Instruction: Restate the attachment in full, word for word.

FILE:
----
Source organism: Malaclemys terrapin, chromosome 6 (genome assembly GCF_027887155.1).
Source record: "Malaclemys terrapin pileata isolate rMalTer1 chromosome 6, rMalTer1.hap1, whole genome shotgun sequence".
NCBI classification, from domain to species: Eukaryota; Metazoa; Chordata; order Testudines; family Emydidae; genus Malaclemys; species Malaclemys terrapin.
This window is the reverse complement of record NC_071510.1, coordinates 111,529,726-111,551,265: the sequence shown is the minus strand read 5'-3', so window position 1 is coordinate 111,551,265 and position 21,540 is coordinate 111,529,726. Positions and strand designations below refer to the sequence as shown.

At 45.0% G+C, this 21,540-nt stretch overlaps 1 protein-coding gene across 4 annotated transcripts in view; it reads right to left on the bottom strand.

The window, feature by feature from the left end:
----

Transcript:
Source organism: Malaclemys terrapin, chromosome 6 (genome assembly GCF_027887155.1).
Source record: "Malaclemys terrapin pileata isolate rMalTer1 chromosome 6, rMalTer1.hap1, whole genome shotgun sequence".
NCBI classification, from domain to species: Eukaryota; Metazoa; Chordata; order Testudines; family Emydidae; genus Malaclemys; species Malaclemys terrapin.
This window is the reverse complement of record NC_071510.1, coordinates 111,529,726-111,551,265: the sequence shown is the minus strand read 5'-3', so window position 1 is coordinate 111,551,265 and position 21,540 is coordinate 111,529,726. Positions and strand designations below refer to the sequence as shown.

At 45.0% G+C, this 21,540-nt stretch overlaps 1 protein-coding gene across 4 annotated transcripts in view; it reads right to left on the bottom strand.

The window, feature by feature from the left end: